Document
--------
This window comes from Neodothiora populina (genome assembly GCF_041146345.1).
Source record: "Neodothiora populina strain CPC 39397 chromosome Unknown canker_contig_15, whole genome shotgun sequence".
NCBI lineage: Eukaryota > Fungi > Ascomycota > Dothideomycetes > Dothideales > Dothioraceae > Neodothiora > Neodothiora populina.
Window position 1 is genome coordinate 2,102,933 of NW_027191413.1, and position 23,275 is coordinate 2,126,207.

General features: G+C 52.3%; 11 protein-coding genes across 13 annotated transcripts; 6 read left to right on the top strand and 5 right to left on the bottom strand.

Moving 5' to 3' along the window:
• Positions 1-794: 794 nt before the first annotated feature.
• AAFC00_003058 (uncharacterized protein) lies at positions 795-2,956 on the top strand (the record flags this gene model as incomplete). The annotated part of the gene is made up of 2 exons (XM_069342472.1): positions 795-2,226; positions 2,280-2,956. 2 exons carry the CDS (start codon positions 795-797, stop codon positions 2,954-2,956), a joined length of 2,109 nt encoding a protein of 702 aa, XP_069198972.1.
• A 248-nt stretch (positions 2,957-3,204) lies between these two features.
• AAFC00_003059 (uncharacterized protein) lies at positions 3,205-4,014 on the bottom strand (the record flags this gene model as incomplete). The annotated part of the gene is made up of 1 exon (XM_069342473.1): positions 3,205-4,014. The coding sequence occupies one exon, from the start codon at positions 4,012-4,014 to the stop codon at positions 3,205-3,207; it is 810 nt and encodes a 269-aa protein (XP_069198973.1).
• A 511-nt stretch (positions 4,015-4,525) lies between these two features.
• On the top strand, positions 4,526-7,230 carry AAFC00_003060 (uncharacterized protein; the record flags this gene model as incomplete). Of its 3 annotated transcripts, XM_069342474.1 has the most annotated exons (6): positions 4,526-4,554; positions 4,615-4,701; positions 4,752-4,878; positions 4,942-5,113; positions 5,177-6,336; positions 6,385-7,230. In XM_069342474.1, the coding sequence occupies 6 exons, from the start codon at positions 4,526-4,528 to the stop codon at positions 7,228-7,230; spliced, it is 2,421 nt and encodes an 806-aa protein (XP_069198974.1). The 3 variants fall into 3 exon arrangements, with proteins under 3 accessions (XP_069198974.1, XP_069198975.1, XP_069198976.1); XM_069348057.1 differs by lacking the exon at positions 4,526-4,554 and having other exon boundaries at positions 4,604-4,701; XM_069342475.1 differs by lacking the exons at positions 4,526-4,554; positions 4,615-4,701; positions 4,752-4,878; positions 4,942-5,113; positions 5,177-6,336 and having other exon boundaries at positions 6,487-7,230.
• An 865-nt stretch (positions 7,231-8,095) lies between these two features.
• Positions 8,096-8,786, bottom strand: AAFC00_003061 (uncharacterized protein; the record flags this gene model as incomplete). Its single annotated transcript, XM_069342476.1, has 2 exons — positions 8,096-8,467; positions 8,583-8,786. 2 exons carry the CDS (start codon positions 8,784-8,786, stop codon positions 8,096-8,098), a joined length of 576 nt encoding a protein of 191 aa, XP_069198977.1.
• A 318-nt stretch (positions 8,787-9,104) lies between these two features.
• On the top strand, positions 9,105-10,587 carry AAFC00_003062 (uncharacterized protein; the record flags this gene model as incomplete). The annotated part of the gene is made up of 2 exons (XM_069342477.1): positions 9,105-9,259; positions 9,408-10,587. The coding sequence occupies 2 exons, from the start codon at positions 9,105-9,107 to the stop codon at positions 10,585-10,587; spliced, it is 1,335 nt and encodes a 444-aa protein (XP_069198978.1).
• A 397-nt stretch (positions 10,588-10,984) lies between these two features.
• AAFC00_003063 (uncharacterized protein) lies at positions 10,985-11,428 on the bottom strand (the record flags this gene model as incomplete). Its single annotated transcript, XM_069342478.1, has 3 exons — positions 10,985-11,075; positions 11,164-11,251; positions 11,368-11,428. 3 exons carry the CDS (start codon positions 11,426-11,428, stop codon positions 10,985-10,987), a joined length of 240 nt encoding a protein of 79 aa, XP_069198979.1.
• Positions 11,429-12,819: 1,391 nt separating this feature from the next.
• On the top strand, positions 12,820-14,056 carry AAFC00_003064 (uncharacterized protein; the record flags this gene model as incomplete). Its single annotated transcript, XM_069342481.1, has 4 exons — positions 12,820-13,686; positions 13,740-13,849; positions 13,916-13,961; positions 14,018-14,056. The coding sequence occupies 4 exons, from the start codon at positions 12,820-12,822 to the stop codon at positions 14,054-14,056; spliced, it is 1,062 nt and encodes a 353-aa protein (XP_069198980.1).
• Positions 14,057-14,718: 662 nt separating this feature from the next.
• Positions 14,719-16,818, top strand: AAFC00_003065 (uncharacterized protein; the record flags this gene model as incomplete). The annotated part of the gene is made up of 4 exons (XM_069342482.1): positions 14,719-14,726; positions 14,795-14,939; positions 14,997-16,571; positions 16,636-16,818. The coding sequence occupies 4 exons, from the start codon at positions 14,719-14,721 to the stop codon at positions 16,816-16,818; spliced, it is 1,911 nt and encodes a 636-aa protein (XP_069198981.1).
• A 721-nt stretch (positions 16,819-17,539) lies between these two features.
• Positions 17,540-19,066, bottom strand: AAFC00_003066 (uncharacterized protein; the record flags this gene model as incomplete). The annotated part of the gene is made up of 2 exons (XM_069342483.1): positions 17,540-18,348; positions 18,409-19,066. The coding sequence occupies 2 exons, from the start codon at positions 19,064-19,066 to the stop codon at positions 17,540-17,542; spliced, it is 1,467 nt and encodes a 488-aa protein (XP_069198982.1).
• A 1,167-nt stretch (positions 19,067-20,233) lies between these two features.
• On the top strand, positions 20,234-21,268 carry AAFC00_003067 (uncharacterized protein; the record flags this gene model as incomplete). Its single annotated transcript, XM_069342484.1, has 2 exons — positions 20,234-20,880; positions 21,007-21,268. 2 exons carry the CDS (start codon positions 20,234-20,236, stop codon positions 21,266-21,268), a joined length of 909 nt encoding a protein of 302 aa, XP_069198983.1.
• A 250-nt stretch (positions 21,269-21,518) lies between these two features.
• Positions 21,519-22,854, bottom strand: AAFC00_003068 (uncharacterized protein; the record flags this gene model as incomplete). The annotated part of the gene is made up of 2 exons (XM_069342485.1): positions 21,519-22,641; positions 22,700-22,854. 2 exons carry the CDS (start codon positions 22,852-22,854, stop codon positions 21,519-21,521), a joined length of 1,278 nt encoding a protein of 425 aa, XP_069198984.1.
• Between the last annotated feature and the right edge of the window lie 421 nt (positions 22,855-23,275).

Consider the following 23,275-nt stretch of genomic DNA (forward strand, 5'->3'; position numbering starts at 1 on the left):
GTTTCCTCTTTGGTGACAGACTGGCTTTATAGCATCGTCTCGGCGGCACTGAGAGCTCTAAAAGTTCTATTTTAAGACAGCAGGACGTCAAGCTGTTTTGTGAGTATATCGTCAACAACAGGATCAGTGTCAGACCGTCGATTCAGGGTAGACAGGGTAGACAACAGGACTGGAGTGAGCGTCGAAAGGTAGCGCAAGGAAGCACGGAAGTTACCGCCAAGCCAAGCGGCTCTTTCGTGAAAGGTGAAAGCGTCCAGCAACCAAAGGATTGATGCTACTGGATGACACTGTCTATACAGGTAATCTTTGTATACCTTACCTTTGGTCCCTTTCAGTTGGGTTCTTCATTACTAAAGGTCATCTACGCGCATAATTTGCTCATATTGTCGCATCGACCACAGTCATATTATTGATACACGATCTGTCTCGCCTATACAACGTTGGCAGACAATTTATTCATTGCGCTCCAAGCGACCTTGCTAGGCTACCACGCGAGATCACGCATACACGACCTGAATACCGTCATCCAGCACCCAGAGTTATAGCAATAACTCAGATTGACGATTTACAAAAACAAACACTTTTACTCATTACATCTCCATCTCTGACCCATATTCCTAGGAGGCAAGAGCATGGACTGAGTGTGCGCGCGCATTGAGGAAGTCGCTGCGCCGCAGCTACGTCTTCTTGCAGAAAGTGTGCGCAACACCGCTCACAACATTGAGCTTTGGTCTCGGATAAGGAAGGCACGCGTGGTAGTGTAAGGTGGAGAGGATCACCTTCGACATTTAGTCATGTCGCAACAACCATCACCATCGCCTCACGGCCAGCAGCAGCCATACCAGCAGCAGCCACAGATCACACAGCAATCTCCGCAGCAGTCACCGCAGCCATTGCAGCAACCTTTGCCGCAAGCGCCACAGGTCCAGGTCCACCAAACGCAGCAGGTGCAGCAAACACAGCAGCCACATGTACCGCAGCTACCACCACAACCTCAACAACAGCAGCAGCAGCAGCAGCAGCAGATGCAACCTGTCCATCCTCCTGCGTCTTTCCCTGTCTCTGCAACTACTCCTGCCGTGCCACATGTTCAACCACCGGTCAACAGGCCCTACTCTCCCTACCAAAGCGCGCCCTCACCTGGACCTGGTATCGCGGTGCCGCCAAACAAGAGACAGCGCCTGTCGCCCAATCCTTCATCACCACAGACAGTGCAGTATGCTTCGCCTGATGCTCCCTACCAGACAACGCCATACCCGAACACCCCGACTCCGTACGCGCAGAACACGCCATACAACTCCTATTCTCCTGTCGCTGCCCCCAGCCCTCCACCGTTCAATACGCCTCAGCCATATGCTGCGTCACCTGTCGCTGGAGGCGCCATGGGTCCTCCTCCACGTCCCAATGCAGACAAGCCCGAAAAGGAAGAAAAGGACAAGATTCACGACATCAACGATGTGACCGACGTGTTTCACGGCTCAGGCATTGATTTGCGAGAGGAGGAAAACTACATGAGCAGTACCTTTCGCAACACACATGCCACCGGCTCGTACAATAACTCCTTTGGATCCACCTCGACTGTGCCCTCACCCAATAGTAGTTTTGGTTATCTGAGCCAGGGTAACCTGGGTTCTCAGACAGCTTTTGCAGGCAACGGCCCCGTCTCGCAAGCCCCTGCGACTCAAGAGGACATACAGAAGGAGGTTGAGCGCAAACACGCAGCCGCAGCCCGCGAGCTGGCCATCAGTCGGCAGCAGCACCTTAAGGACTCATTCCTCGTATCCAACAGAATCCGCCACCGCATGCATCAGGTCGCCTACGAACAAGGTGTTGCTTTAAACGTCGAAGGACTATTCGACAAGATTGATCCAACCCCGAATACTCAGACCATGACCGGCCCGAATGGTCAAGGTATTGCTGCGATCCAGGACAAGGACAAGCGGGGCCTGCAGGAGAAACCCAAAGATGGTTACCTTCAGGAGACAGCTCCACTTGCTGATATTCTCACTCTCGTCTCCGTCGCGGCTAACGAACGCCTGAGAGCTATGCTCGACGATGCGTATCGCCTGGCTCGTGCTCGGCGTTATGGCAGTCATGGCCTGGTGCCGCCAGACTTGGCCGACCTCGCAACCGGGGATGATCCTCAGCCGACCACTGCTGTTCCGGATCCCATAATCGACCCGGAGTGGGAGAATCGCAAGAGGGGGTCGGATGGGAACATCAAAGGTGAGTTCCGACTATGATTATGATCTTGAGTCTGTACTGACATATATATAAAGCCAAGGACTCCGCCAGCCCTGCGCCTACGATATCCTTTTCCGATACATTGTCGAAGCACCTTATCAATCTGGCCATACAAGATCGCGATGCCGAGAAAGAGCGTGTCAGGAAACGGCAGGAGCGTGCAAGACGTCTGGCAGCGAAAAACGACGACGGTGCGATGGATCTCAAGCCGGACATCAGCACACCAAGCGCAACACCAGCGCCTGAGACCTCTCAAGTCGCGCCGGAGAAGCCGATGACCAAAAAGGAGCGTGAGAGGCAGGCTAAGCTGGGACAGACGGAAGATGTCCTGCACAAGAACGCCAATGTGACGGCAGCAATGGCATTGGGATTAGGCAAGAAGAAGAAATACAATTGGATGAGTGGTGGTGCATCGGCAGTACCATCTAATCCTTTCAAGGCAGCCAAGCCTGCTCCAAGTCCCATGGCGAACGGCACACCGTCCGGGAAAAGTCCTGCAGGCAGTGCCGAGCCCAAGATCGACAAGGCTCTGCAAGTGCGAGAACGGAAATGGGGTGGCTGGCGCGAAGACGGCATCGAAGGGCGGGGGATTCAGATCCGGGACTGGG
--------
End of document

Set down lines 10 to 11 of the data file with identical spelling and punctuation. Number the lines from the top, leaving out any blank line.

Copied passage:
• AAFC00_003059 (uncharacterized protein) lies at positions 3,205-4,014 on the bottom strand (the record flags this gene model as incomplete). The annotated part of the gene is made up of 1 exon (XM_069342473.1): positions 3,205-4,014. The coding sequence occupies one exon, from the start codon at positions 4,012-4,014 to the stop codon at positions 3,205-3,207; it is 810 nt and encodes a 269-aa protein (XP_069198973.1).
• A 511-nt stretch (positions 4,015-4,525) lies between these two features.